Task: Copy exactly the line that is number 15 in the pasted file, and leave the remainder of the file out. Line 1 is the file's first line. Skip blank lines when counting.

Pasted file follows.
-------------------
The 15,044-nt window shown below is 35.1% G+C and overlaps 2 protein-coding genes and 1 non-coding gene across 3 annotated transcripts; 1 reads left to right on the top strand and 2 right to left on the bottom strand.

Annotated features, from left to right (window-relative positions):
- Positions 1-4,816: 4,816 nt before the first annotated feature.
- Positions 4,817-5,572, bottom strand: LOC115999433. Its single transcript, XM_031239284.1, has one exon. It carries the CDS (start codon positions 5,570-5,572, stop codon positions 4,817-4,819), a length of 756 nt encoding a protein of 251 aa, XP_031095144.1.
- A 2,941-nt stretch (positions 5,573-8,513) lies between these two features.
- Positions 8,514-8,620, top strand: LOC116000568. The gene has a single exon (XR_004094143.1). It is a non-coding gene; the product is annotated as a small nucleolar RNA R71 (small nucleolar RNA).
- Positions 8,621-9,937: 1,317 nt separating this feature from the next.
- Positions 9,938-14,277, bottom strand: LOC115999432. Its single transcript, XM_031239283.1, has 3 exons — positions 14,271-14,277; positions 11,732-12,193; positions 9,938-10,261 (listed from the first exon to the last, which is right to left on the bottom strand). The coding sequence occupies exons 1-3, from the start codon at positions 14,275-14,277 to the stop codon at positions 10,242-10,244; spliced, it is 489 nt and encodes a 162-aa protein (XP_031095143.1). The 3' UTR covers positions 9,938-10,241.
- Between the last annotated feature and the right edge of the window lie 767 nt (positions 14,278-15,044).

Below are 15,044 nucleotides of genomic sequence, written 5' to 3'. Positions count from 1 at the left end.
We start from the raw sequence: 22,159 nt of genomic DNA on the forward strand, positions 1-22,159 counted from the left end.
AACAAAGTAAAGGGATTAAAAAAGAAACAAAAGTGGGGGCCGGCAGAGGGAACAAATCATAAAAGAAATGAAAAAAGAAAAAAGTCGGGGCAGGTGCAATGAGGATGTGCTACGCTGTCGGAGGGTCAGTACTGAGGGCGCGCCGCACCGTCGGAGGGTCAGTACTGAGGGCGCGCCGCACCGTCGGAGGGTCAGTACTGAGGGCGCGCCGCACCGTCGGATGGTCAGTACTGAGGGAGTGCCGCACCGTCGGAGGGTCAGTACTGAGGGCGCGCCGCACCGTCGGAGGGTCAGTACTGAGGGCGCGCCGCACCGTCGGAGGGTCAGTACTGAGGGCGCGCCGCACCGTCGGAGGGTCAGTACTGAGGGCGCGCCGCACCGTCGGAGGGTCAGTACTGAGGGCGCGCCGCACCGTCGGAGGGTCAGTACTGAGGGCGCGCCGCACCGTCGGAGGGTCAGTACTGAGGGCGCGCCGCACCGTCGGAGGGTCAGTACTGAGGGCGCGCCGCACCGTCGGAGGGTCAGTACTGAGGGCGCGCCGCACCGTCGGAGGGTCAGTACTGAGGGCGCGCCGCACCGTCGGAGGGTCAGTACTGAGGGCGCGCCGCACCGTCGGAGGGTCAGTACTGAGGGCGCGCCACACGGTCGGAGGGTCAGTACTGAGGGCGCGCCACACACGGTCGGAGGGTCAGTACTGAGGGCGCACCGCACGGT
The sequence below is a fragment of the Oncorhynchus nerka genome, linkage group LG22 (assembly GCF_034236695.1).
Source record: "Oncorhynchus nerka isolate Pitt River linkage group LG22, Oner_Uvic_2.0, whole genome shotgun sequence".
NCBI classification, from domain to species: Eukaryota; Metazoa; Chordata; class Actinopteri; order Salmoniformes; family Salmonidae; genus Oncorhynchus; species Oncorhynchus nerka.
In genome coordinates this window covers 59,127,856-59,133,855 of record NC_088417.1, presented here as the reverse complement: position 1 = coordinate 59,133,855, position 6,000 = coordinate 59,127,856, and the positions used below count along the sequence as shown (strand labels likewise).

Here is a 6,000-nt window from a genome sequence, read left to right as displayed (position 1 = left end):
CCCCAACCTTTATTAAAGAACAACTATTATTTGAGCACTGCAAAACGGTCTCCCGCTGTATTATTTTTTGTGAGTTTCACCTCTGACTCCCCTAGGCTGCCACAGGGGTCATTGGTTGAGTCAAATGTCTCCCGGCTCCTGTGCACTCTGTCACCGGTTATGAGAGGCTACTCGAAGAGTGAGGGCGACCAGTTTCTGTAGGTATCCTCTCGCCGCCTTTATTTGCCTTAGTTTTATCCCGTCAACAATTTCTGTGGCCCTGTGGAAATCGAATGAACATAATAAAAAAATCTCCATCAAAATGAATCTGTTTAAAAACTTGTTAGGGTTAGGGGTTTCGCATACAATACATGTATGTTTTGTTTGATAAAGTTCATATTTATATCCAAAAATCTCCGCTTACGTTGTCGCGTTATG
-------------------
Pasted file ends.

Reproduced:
NCBI classification, from domain to species: Eukaryota; Metazoa; Chordata; class Actinopteri; order Salmoniformes; family Salmonidae; genus Oncorhynchus; species Oncorhynchus nerka.